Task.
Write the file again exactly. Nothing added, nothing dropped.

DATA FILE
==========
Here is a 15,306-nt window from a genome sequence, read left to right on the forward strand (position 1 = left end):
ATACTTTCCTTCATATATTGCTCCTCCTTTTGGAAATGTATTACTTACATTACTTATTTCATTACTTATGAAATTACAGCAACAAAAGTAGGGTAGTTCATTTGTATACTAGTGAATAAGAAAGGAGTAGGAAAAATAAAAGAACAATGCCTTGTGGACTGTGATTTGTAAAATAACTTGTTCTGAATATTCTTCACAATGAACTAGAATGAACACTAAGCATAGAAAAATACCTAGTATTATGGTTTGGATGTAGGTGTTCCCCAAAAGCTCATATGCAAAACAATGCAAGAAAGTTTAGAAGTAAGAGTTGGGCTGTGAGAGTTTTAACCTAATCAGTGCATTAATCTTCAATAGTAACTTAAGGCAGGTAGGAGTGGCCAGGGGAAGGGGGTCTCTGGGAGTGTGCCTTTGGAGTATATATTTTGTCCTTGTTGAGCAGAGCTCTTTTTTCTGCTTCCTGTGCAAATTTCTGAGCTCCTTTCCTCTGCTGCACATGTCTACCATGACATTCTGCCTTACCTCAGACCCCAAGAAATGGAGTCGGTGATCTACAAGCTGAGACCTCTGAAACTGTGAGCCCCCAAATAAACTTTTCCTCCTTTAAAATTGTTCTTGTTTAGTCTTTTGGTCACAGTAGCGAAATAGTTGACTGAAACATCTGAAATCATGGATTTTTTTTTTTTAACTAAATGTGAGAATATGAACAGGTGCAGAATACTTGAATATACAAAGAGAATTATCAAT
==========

Here is a 15,306-nt window from a genome sequence, read left to right on the forward strand (position 1 = left end):
ATACTTTCCTTCATATATTGCTCCTCCTTTTGGAAATGTATTACTTACATTACTTATTTCATTACTTATGAAATTACAGCAACAAAAGTAGGGTAGTTCATTTGTATACTAGTGAATAAGAAAGGAGTAGGAAAAATAAAAGAACAATGCCTTGTGGACTGTGATTTGTAAAATAACTTGTTCTGAATATTCTTCACAATGAACTAGAATGAACACTAAGCATAGAAAAATACCTAGTATTATGGTTTGGATGTAGGTGTTCCCCAAAAGCTCATATGCAAAACAATGCAAGAAAGTTTAGAAGTAAGAGTTGGGCTGTGAGAGTTTTAACCTAATCAGTGCATTAATCTTCAATAGTAACTTAAGGCAGGTAGGAGTGGCCAGGGGAAGGGGGTCTCTGGGAGTGTGCCTTTGGAGTATATATTTTGTCCTTGTTGAGCAGAGCTCTTTTTTCTGCTTCCTGTGCAAATTTCTGAGCTCCTTTCCTCTGCTGCACATGTCTACCATGACATTCTGCCTTACCTCAGACCCCAAGAAATGGAGTCGGTGATCTACAAGCTGAGACCTCTGAAACTGTGAGCCCCCAAATAAACTTTTCCTCCTTTAAAATTGTTCTTGTTTAGTCTTTTGGTCACAGTAGCGAAATAGTTGACTGAAACATCTGAAATCATGGATTTTTTTTTTTTAACTAAATGTGAGAATATGAACAGGTGCAGAATACTTGAATATACAAAGAGAATTATCAAT